Barrington Court is a sixteenth-century Tudor house with no furniture; a fact that poses an interesting challenge for the National Trust regarding its use as a visitor attraction. A circumstance, also, that makes it an extremely attractive proposition for contemporary art and craft exhibitions.
With this in mind, Carol Carey, Development Manager for Somerset Art Works (SAW) proposed an exhibition of contemporary craft for the historic property that was rescued from ruin in the 1920s. As part of the two-week-long visual art and crafts festival that sees artists exhibiting their work in a range of venues throughout the county, Tom Freshwater from the National Trust, SAW have delivered Make the Most – an ambitious commissioning project that features as the main exhibition for this year’s Somerset Art Weeks.
Curated by Craftspace’s Deirdre Figueiredo, Make the Most presents five internationally-renowned craft artists who have filled the property with specially commissioned works. Laura Ellen Bacon, Maeve Clancy, Thomas Appleton, Gary Allson and Laura Youngson Coll have each been paired with specialist suppliers and producers from Somerset. The Old Kitchen and Great Hall are adorned with Bacon and Clancy’s impressive large-scale installations that use willow and paper respectively. Continuing the inescapable theme of gardening, Youngson Coll’s intricately made leather plants and lichen-covered gloves are thoughtful tributes to the ‘the intuitive knowledge of material and process’ of Burfield Glove Makers and to Barrington Court’s Head Gardener.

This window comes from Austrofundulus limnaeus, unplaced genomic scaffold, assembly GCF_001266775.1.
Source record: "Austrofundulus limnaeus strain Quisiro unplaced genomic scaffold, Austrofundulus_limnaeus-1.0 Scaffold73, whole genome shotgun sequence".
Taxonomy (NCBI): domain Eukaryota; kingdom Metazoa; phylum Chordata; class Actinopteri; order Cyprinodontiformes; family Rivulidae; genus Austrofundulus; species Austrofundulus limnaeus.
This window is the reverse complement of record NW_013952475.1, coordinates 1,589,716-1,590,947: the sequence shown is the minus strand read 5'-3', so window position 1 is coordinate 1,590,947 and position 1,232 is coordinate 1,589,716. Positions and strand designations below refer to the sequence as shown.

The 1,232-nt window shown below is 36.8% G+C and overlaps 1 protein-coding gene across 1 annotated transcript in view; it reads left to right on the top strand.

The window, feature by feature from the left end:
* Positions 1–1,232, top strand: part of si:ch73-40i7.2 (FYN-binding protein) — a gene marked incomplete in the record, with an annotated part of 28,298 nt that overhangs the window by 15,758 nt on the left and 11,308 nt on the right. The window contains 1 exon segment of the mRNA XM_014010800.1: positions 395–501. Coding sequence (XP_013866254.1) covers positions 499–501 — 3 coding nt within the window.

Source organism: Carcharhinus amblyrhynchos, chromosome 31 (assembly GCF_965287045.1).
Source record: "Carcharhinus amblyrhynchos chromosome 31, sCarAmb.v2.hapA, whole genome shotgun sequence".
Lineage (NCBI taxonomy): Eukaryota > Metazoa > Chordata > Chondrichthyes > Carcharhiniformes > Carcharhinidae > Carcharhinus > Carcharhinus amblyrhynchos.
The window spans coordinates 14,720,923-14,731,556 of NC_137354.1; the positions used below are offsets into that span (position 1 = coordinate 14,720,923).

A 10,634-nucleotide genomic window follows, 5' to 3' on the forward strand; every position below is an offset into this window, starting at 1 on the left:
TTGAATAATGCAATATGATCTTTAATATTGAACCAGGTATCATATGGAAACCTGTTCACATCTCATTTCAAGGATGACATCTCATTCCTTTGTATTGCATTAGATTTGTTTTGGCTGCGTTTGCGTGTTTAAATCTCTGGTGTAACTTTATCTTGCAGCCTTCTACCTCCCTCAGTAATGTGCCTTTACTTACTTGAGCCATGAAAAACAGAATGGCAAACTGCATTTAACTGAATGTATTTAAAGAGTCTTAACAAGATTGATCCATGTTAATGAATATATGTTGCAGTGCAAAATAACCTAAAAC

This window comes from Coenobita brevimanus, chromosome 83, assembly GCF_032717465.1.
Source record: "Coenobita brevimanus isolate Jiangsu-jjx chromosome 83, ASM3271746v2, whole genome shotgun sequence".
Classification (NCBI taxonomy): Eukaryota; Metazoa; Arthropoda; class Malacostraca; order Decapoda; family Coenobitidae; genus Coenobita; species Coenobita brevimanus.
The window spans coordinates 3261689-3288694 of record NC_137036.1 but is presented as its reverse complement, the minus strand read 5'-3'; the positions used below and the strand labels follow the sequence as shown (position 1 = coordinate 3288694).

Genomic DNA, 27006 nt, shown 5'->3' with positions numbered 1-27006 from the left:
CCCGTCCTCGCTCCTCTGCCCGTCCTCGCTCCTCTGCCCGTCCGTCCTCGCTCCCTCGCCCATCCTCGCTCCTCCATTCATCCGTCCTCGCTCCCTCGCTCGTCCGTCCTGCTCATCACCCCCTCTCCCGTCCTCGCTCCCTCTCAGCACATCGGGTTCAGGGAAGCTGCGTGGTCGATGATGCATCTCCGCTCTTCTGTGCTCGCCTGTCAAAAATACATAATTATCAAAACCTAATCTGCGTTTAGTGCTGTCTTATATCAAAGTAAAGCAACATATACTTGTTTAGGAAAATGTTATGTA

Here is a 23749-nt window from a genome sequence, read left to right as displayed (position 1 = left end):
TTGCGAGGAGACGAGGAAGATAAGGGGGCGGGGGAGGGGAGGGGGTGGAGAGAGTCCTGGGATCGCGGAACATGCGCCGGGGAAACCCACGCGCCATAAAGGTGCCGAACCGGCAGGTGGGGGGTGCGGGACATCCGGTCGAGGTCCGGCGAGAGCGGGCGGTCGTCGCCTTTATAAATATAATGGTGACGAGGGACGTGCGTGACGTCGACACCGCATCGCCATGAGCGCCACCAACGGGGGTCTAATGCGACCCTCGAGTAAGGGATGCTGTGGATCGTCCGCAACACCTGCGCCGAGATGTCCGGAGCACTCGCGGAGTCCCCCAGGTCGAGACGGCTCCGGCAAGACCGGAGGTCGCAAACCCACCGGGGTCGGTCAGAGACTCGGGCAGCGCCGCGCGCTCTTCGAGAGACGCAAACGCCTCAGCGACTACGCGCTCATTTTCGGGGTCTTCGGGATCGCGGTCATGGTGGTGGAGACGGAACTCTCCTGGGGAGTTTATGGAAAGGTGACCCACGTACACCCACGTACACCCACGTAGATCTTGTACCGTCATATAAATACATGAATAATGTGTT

Somerset Art Weeks started out in 1994 as a biennial open studios event – one of the first five county-wide artist-led open studio initiatives after Oxford and Cambridge. In 2006 it had become so large that Somerset Art Works saw the need for an annual event that alternated between open studios and a curated festival format. “We have no gallery space in Somerset so therefore finding spaces to make and show work is very important in a rural county,” explains Carey.
An abundant feast of activity
This year’s festival launches tonight with artist Tasha Tucker-Vallecillo‘s micro-tasting feast that continues the festival’s emphasis on celebrating locally-sourced produce and materials. Taking place in the Malthouse Gallery at East Lambrook Manor Gardens, it forms part of the second core curatorial programme for the festival entitled Abundance, which sees eight emerging and mid-career Somerset artists creating new site-responsive works for gardens throughout the county. Elsewhere, Alison Cockcroft and Kitty Hiller have installed works in The Walled Garden of Cannington and Leah Hislop’s installation is at Aller Farmhouse.
Many of the projects have been supported by SAW’s ongoing programme Creative Pathways, established by Friends of SAW to provide bursary support artists with mentoring, go&see visits and making new work.
“The rest of the programme is very much open,” says Carey, commenting on the range of exhibitions that take place from as far afield as Minehead to Frome, in which artists will be exhibiting their work in groups of three or more. Carey notes that this minimum criteria of three artists per site is part of Somerset Art Works’ strategy to support artists in the county to collaborate, forge new connections and invite similarly-minded artists from outside the county to exhibit with them. “It’s up to Somerset artists to come up with ideas,” she says, “but also to invite artist friends from outside the county to come and show their work as a way of nurturing relationships – to bring them into Somerset.”